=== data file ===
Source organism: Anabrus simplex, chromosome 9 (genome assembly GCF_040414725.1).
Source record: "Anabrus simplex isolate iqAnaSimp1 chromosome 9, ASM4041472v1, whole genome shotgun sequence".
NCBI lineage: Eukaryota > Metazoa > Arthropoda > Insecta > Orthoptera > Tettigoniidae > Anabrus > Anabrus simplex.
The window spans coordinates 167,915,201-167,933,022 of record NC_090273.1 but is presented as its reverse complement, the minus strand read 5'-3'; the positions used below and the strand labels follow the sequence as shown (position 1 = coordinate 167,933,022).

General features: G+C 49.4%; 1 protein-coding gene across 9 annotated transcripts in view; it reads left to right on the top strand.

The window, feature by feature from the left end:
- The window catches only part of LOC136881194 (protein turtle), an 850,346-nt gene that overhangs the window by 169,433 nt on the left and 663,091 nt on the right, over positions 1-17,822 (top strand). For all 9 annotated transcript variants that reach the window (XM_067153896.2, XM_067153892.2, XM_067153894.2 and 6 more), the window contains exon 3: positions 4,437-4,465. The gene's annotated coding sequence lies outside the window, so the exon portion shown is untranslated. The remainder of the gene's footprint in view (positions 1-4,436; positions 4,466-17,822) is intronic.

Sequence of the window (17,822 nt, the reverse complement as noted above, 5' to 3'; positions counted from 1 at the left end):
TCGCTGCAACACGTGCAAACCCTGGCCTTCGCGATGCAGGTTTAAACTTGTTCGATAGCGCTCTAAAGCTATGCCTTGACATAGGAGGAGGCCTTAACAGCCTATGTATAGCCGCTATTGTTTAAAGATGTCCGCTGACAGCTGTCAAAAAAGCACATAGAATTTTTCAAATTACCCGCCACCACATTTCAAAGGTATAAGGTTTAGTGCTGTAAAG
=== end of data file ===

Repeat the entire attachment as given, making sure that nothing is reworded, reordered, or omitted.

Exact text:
Source organism: Anabrus simplex, chromosome 9 (genome assembly GCF_040414725.1).
Source record: "Anabrus simplex isolate iqAnaSimp1 chromosome 9, ASM4041472v1, whole genome shotgun sequence".
NCBI lineage: Eukaryota > Metazoa > Arthropoda > Insecta > Orthoptera > Tettigoniidae > Anabrus > Anabrus simplex.
The window spans coordinates 167,915,201-167,933,022 of record NC_090273.1 but is presented as its reverse complement, the minus strand read 5'-3'; the positions used below and the strand labels follow the sequence as shown (position 1 = coordinate 167,933,022).

General features: G+C 49.4%; 1 protein-coding gene across 9 annotated transcripts in view; it reads left to right on the top strand.

The window, feature by feature from the left end:
- The window catches only part of LOC136881194 (protein turtle), an 850,346-nt gene that overhangs the window by 169,433 nt on the left and 663,091 nt on the right, over positions 1-17,822 (top strand). For all 9 annotated transcript variants that reach the window (XM_067153896.2, XM_067153892.2, XM_067153894.2 and 6 more), the window contains exon 3: positions 4,437-4,465. The gene's annotated coding sequence lies outside the window, so the exon portion shown is untranslated. The remainder of the gene's footprint in view (positions 1-4,436; positions 4,466-17,822) is intronic.

Sequence of the window (17,822 nt, the reverse complement as noted above, 5' to 3'; positions counted from 1 at the left end):
TCGCTGCAACACGTGCAAACCCTGGCCTTCGCGATGCAGGTTTAAACTTGTTCGATAGCGCTCTAAAGCTATGCCTTGACATAGGAGGAGGCCTTAACAGCCTATGTATAGCCGCTATTGTTTAAAGATGTCCGCTGACAGCTGTCAAAAAAGCACATAGAATTTTTCAAATTACCCGCCACCACATTTCAAAGGTATAAGGTTTAGTGCTGTAAAG